It’s hardly the most consequential political announcement of the season. But on Tuesday, St. Petersburg’s Democrat Congressman Charlie Crist threw his worn-out political hat into the ring for the 2022 race for Florida governor. His prospects aren’t good for taking the Democratic nomination or, if he should, for winning the general election against effective and popular Republican Gov. Ron DeSantis.
Crist’s dim prospects stem both from the strong competition he faces and from his long and meritless political history. Two politically attractive officeholders — attractive as Democrats measure these things — will almost certainly enter the race for the nomination. Florida Agriculture Commissioner Nikki Fried, the only Democrat to hold statewide office in Florida now, has been running without actually announcing for months, pot-shotting DeSantis at every opportunity. She’s 43. Orlando Congresswoman Val Demings, 64, is also expected to join the race. Before running for Congress, Demings, who is black, spent 27 years with the Orlando Police Department, becoming that force’s first female police chief.
Compared to these two women, Crist, who will be 66 by Election Day, is the tired old white guy in the race — hardly the flavor of the month in the woke and with-it contemporary Democrat Party. (Unless, of course, one is running against Donald Trump, in which case a tired old white guy will do.) In addition to not being able to play either the race or gender card, Crist is by now a bit of a back number, not having won a statewide race since 2006, when, to the surprise of many, he won the race for governor as a Republican against a weak Democrat opponent. Since then he’s lost a race for U.S. Senate in 2010 as an Independent and a race for governor in 2014 as a Democrat. In 1998, Crist also lost a race for U.S. Senate as a Republican, losing to popular Democrat Bob Graham.
Since Crist’s last statewide win in 2006, more than three and a half million new residents have moved to Florida and know nothing of Crist. (There seem to be only three kinds of people in the lower 48: those living in Florida, those planning to move to Florida, and those on the way.) Those who remember Crist can hardly be impressed by the fact that he’s the only candidate in Florida history to have lost statewide elections as a Democrat, as a Republican, and as an Independent. An unenviable hat trick.
Surely Crist knows his chance of winning the office he once held is about the chance a snowball has on a Tampa sidewalk in August.
Crist’s lack of late-career success at the statewide level might have something to do with the fact that, even though he’s a great retail campaigner and has held countless state offices, no one can point to a success in any one of them. In fact, his history is that he has barely won an office before he’s planning to run for the next office on his way up the Florida political food chain. Between 1999 and 2006, he went from Florida state senator to education commissioner to attorney general to governor. With the life of his or her firstborn on the line, no one could think of an accomplishment in any to these offices or even could produce any evidence Crist put in any work at any of them. He rose without a trace.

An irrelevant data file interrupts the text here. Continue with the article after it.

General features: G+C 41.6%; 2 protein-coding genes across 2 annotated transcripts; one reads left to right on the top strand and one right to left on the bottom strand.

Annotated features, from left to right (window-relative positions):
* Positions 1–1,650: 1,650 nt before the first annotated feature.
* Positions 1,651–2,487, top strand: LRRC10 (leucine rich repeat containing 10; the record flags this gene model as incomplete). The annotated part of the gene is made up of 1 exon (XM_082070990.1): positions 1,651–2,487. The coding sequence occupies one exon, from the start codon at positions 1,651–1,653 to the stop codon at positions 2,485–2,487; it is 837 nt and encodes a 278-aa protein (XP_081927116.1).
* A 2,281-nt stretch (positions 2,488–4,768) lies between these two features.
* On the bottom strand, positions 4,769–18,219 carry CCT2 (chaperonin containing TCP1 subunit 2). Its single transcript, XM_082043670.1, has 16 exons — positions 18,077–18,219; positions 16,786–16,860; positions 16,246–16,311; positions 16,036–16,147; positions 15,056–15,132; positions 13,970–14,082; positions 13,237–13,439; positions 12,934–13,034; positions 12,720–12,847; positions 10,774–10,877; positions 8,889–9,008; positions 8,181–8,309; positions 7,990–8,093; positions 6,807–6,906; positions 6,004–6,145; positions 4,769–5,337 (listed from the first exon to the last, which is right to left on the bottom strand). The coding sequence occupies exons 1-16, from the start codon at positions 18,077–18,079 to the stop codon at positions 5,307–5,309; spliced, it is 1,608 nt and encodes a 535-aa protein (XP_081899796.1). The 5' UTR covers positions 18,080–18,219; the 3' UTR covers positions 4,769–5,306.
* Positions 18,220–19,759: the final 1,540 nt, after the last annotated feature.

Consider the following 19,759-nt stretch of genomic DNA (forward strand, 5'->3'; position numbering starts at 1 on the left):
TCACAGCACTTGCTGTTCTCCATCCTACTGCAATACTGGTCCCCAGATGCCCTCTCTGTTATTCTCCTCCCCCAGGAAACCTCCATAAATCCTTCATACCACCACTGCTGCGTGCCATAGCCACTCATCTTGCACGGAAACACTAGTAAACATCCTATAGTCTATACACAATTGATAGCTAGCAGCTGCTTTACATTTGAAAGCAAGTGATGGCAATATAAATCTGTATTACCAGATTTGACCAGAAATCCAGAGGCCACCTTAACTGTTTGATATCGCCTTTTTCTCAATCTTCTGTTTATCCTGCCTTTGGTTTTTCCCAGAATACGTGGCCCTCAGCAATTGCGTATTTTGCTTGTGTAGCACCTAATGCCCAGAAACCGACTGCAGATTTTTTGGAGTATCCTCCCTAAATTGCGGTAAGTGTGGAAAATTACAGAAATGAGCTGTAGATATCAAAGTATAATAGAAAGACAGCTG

The other disability Crist labors under is his — how to put this? — ideological flexibility. As his electoral prospects foundered, Crist went in about three years from a self-described Reagan Republican through a moderate Independent to an Obama Democrat. Enough to give those attempting to keep up with the rapid changes the bends.
After his last statewide loss, to then-governor, now-U.S. Sen. Rick Scott, Crist spent several years at Morgan & Morgan, the giant personal injury law firm run by Crist’s friend John Morgan, who never did quite explain what Crist did for his considerable salary. Asked about this, Morgan mumbled something about client development. But exactly how Crist was supposed to locate whiplash clients … well, let it pass.
In 2016, Crist ran for and won a congressional seat in his hometown of St. Petersburg, where, despite being a political empty suit, he remains popular. So inquiring minds might ask why Crist would give up a safe seat in Congress for a quixotic run at the governor’s office, one he will almost surely lose. Congressional pay is reasonable, and one can work as much or as little as one chooses. It’s not like a real job, for which Crist has neither the talent nor the stomach.
The answer is the seat is no longer safe. In 2020, Crist won the Democrat-leaning district by just 53-47 over a political newbie, then-31-year-old Republican Anna Paulina Luna, who’s ready to run again. Even more important is that after new congressional lines are drawn, Crist’s district will likely include a chunk of Republican-rich southern Pasco County. Advantage Luna.
This will be Crist’s third run for the governor’s office, which he did absolutely nothing with when he held it for four years, during which time there were more sightings of Elvis in Tallahassee than there were of Crist working in the governor’s office. The third time isn’t always the charm. Surely Crist knows his chance of winning the office he once held is about the chance a snowball has on a Tampa sidewalk in August. He may be shameless, but he isn’t stupid. I guess ending a long political career losing a race for governor is less embarrassing than being turned out of a lesser office you’ve held for six years.
On hearing of Crist’s entry into the race, DeSantis didn’t appear concerned and alluded to Crist’s losses under three separate labels. He suggested perhaps Crist, who calls global warming an existential crisis, should run under the Green Party label. Go for four? Are there any Whigs left he could caucus with?
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